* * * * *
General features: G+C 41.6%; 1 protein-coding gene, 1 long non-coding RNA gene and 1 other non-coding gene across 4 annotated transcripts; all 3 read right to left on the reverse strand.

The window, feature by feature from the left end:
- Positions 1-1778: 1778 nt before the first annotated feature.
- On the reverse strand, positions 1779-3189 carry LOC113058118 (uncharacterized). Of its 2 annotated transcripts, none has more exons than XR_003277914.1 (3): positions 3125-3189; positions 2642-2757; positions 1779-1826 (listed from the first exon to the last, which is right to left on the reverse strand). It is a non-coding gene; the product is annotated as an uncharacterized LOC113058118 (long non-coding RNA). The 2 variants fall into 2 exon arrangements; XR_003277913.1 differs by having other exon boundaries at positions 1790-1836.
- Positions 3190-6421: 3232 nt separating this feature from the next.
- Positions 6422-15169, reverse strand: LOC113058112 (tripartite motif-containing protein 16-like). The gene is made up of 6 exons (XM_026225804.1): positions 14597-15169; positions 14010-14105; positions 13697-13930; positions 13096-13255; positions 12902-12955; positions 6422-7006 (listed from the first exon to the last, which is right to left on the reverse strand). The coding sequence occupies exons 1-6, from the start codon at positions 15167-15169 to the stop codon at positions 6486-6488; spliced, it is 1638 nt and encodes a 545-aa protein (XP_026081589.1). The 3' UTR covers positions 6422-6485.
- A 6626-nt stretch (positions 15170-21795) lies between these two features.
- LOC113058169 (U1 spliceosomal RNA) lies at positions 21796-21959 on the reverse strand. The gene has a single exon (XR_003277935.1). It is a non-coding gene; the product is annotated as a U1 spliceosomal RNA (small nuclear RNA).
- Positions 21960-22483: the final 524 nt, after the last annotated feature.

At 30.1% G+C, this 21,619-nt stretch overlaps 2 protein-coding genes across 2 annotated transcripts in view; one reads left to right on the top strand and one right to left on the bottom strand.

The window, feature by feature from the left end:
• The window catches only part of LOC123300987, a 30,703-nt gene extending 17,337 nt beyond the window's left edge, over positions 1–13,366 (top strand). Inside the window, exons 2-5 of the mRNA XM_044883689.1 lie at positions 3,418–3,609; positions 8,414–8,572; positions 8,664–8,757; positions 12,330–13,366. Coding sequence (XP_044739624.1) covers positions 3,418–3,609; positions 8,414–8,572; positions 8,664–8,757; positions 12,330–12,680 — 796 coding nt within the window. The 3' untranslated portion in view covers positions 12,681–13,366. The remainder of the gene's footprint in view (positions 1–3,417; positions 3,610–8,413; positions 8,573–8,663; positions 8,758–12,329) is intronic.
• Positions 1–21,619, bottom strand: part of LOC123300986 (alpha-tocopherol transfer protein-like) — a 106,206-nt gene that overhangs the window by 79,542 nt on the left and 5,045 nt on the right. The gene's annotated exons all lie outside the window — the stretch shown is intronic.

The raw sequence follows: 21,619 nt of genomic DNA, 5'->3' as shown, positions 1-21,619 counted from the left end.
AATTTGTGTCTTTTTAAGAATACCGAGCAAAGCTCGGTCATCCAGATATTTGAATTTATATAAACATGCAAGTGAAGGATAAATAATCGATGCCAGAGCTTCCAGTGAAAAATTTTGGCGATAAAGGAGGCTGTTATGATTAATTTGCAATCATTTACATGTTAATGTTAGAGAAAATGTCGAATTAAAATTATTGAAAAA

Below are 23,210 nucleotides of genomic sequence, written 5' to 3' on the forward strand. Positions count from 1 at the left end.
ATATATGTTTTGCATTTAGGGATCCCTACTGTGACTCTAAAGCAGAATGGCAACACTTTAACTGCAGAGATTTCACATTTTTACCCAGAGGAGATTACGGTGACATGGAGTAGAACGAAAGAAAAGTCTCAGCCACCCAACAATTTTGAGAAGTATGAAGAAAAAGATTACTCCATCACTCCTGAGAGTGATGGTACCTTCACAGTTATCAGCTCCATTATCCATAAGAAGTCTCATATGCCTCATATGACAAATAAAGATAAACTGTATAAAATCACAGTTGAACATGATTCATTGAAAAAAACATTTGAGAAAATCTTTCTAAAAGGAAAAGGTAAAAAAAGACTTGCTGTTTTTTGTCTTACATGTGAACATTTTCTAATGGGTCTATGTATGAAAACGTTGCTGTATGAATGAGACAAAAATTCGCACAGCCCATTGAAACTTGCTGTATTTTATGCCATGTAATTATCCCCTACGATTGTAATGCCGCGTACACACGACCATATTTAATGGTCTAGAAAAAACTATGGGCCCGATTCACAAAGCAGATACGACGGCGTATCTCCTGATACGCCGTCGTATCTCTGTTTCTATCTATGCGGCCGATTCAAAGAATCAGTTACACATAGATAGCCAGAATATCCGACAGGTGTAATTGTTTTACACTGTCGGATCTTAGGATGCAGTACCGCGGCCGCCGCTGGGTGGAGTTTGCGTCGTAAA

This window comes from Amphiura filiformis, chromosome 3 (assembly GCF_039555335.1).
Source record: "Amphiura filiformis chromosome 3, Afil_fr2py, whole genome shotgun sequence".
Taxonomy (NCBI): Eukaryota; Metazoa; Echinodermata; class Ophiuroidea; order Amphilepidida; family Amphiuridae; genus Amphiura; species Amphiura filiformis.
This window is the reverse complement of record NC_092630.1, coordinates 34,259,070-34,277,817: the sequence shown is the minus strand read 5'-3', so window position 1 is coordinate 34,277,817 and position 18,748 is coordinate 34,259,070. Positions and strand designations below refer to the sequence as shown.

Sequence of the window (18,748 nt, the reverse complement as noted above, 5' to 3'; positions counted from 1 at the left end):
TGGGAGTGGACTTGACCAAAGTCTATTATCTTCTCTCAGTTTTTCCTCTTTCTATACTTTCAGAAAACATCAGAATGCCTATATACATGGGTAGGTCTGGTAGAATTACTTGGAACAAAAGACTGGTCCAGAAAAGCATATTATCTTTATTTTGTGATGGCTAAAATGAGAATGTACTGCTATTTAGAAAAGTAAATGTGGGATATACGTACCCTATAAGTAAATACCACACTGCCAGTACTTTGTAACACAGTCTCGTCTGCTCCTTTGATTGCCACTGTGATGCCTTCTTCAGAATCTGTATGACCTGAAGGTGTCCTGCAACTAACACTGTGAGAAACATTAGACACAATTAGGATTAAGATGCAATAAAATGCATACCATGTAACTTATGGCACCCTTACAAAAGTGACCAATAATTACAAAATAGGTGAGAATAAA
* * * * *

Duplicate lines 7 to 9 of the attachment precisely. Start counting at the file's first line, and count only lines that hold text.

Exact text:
- A 6626-nt stretch (positions 15170-21795) lies between these two features.
- LOC113058169 (U1 spliceosomal RNA) lies at positions 21796-21959 on the reverse strand. The gene has a single exon (XR_003277935.1). It is a non-coding gene; the product is annotated as a U1 spliceosomal RNA (small nuclear RNA).
- Positions 21960-22483: the final 524 nt, after the last annotated feature.